Scaling Forest Biometric Properties Derived From High Resolution Imagery To The Amazon Basin Using Moderate Resolution Spectral Reflectance Data
Michael William Palace University of New Hampshire (US-PI)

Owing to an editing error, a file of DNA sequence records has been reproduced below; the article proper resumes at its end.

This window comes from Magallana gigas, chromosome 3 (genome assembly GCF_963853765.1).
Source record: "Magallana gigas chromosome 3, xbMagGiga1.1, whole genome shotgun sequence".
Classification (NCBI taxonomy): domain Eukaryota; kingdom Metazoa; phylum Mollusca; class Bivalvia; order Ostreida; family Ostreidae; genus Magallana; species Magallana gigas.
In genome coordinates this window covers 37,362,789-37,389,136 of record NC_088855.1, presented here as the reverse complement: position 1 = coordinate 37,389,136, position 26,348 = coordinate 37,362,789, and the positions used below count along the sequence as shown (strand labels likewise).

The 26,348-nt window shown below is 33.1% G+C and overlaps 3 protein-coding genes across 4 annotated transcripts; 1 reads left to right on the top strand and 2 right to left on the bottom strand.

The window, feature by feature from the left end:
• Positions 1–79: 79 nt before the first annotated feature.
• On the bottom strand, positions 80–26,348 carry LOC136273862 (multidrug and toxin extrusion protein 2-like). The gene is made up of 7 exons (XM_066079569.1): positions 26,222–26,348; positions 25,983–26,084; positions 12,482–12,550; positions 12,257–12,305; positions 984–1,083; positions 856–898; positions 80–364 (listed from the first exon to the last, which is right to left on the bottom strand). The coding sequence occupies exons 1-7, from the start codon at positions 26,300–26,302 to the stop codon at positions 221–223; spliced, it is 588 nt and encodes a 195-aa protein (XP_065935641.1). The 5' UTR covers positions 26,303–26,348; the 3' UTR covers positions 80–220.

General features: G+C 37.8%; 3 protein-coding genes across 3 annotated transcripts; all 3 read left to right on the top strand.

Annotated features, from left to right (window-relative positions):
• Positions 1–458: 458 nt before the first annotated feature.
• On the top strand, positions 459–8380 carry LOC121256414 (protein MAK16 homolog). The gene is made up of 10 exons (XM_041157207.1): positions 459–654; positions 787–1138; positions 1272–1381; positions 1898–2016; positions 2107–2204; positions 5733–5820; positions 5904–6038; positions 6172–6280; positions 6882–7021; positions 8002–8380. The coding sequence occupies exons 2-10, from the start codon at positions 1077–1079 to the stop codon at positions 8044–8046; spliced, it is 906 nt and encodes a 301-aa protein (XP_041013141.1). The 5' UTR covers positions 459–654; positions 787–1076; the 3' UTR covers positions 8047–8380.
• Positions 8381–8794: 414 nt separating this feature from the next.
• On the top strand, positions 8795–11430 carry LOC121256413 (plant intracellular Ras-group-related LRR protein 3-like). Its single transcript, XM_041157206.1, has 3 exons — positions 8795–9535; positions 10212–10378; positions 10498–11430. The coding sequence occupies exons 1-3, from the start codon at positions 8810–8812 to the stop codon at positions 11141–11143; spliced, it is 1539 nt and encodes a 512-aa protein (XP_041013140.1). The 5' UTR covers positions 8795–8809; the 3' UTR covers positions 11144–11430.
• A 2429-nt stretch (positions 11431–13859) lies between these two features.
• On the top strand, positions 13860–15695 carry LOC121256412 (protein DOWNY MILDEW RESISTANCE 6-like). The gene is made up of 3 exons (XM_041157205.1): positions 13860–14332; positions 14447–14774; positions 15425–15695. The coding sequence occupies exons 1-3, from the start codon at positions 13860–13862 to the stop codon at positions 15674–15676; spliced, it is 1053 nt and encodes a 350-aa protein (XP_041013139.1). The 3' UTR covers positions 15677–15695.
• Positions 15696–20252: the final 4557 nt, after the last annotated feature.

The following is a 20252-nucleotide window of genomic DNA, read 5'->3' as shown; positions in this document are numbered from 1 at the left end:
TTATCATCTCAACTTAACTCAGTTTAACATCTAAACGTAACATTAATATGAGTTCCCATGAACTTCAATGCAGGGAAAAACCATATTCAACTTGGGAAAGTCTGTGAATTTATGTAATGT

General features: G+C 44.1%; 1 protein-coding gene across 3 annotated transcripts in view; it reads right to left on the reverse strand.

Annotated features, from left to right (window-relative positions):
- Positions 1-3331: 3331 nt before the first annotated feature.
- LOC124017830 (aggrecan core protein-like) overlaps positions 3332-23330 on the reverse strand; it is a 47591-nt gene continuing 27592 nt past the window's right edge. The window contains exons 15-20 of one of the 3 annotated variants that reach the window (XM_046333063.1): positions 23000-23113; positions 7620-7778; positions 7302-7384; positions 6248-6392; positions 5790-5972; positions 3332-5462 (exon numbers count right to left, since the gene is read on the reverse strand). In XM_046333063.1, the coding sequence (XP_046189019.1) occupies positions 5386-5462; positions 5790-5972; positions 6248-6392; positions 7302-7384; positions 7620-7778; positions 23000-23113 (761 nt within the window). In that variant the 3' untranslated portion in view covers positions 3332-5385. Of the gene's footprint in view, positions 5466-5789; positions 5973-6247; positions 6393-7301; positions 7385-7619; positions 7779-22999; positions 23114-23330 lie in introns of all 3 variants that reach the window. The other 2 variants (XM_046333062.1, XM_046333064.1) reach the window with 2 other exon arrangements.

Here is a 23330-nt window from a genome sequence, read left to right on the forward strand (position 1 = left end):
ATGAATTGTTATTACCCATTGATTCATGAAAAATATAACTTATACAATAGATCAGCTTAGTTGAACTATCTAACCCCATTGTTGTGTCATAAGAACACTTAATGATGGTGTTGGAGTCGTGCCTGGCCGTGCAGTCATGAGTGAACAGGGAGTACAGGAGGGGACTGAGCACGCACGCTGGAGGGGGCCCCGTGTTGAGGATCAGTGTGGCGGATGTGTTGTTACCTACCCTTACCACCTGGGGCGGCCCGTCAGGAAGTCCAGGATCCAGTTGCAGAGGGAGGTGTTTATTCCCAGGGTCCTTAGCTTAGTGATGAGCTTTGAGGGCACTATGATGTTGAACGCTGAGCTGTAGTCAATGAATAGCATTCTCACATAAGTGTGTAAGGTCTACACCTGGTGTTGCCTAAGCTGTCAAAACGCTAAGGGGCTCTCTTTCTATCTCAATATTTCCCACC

Recent observations from plots and eddy flux towers of carbon sink activity in Amazonian forests could be caused by recovery from disturbance, Because many or most of the currently studied forest plots were not randomly selected, and because their geographic distribution leaves vast areas unstudied, regional remote sensing data is required to understand the rate and frequency of forest disturbance in Amazonia and the linkage of disturbance to ecosystem carbon flux. We will use high resolution optical data to quantify forest structural properties including stem frequency, crown dimensions, and canopy gap fraction. We will extrapolate these estimates of forest structure from the local and regional scale to the basin scale by linking them statistically with synoptic reflectance data from moderate resolution sensors (MODIS/MISR). This will be done annually for seven years (2002- 2008) using linear and non-linear statistical methods. The resulting temporal and spatial distributions of forest structural properties will provide insight into changes in carbon cycling at regional scales.